At The Milken Institute conference yesterday, Hugh Hendry delivered his usual eloquent and critical insights on the state of Europe. Beginning with the statement that "All of Europe has defaulted", the canny-wee-fella (translation: shrewd and cautious young chap) explained that "The political economy in Europe is such that the politicians chose to default on their spending obligations to their citizens in order to honor the pact with their financial creditors and so as time goes on, the politicians are being rejected." Between France's election of Mr. Hollande and Luxembourg's 'when times get tough you have to lie' Juncker, Hendry says the only inspiration for Europe is fiction as "you just can't make up how bad it is" as he goes on to discuss the precedent for a way forward, the grotesque distortions of fixed exchange rate regimes, why Weimar happened, why the transfer union will never happen, Ayn Rand's reality, and fear politicians are feeling.
The entire discussion is well worth watching for a sense of the underlying reality in Europe.
The underlying reality that what the European monetary union is about is not about preventing a third so-called European civil war, it is essentially about making someone (France, Germany or both) a Great Power, a European Hegemon, and a global player.
Starting at around 12:00, Hugh begins his must-watch discussion...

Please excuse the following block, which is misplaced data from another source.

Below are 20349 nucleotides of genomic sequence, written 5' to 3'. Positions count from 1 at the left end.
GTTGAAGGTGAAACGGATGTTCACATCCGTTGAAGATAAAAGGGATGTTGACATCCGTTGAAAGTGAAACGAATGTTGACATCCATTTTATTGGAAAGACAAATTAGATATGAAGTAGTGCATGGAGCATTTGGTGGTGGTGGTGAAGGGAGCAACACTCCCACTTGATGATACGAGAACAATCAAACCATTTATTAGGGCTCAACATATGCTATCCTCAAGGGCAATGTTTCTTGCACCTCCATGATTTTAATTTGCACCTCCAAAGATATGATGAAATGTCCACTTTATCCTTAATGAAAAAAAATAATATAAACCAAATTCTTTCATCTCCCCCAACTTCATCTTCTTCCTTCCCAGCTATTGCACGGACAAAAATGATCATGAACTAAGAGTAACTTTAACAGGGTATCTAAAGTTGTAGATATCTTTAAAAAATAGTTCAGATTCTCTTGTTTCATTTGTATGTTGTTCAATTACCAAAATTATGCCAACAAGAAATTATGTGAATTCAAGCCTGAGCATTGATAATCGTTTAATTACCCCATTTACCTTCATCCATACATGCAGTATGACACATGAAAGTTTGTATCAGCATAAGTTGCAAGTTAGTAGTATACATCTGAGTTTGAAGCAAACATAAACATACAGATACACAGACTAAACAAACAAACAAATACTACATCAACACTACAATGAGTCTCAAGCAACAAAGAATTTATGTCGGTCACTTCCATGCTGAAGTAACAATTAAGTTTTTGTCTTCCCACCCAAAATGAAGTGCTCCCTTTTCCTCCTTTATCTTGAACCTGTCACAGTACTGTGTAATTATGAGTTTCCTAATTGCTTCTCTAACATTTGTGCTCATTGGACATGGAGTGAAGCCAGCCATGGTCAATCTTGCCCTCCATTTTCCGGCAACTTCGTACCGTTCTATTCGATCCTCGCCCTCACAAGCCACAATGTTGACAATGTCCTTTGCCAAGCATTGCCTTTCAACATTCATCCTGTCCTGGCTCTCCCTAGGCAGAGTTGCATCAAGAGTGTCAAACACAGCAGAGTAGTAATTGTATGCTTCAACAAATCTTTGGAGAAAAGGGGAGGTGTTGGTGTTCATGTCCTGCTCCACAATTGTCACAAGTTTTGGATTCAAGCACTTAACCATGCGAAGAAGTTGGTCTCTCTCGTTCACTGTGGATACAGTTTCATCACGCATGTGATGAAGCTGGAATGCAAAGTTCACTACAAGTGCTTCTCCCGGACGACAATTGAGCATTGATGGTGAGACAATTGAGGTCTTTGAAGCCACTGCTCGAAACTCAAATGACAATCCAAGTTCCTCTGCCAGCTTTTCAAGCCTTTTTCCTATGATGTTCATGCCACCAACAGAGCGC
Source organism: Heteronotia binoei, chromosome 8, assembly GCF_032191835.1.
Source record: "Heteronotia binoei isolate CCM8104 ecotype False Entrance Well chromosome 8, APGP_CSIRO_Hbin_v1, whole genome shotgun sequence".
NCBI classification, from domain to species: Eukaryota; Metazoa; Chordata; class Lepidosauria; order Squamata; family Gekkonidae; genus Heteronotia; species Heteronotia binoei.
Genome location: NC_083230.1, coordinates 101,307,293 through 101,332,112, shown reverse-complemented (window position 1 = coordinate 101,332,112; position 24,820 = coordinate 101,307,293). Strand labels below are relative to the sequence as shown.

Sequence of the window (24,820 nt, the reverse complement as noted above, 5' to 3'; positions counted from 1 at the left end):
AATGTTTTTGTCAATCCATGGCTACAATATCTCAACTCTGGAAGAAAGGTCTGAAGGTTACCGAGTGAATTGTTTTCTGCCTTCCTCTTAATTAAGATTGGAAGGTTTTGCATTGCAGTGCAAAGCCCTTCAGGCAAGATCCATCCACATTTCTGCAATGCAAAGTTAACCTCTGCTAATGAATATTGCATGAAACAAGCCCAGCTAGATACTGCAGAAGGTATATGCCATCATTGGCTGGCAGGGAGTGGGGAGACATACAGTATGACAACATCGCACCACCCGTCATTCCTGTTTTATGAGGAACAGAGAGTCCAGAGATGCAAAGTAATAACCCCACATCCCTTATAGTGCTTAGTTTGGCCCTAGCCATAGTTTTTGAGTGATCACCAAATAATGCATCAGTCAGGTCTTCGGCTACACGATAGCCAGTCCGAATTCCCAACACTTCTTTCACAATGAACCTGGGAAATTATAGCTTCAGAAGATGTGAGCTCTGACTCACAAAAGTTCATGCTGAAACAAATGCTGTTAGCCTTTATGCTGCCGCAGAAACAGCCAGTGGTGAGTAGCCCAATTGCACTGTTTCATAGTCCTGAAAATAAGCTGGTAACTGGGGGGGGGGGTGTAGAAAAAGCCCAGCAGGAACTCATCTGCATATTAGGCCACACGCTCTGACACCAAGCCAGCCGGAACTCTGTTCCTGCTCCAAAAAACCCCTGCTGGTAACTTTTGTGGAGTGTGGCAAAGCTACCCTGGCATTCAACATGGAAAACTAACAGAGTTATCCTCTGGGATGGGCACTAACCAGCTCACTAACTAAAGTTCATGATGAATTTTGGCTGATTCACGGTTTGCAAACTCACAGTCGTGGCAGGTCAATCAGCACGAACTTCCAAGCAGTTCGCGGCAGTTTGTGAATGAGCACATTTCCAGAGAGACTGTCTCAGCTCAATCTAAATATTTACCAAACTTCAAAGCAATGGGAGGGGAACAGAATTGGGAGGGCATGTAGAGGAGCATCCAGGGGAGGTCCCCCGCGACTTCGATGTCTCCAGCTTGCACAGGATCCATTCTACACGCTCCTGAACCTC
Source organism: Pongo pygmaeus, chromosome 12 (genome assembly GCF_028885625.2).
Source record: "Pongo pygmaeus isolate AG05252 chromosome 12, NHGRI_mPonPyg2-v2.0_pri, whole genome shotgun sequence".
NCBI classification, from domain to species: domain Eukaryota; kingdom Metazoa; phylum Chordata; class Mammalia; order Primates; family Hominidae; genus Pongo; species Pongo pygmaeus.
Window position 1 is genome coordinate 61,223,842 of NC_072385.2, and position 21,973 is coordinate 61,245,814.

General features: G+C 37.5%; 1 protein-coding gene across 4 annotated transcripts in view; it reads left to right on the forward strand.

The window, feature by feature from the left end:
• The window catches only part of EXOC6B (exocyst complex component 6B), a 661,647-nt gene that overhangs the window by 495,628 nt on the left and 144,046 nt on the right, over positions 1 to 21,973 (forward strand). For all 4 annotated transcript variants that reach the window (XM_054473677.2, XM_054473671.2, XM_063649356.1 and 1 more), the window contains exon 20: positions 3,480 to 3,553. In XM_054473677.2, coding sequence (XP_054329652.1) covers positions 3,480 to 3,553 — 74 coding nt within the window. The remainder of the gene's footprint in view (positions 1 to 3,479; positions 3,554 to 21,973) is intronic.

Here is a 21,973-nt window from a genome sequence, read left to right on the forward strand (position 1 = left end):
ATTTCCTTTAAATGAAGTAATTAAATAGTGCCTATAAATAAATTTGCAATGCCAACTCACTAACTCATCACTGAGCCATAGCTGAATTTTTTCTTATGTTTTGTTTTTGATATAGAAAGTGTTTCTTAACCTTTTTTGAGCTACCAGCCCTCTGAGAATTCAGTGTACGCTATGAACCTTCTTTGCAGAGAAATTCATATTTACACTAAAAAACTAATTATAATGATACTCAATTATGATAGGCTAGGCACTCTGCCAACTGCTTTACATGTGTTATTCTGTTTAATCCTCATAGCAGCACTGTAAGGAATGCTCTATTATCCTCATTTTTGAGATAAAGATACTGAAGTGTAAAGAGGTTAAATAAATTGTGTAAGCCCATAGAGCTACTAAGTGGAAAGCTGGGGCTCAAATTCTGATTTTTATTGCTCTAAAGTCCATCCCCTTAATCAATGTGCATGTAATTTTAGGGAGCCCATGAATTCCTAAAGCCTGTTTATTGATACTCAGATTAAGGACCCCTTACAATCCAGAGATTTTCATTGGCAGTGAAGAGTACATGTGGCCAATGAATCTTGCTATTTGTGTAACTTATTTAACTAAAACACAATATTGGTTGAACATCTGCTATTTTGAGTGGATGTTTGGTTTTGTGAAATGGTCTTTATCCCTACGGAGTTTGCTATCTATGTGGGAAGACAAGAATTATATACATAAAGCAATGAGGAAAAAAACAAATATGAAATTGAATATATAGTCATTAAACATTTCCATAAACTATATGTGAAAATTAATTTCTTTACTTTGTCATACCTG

And begins again at around 30:00, Hendry discusses the British perspective on the impeccable logic of the German mind and why the transfer union will never happen in Europe...and why Wiemar happened...
At around 46:00, Hendry addresses Germany's emerging housing bubble (and why it won't occur) and the two forms of leverage in the world.
From 52:40, Hendry takes on the view of (disagreeing with) a weak USD and the US being supplanted as a global leader
Hendry confesses to not being able to finish reading Ayn Rand's Atlas Shrugged at around 1:02:00 and explains why (apart from its length and lack of pictures)...noting that is too depressingly real in its description of the world we live in today...
We have reached a profound point in economic history where the truth is unpalatable to the political class - and that truth is that the scale and magnitude of the problem is larger than their ability to respond - and it terrifies them.
Concluding at 1:10:10 - "we are single-digit years away from the most profound market clearing moment"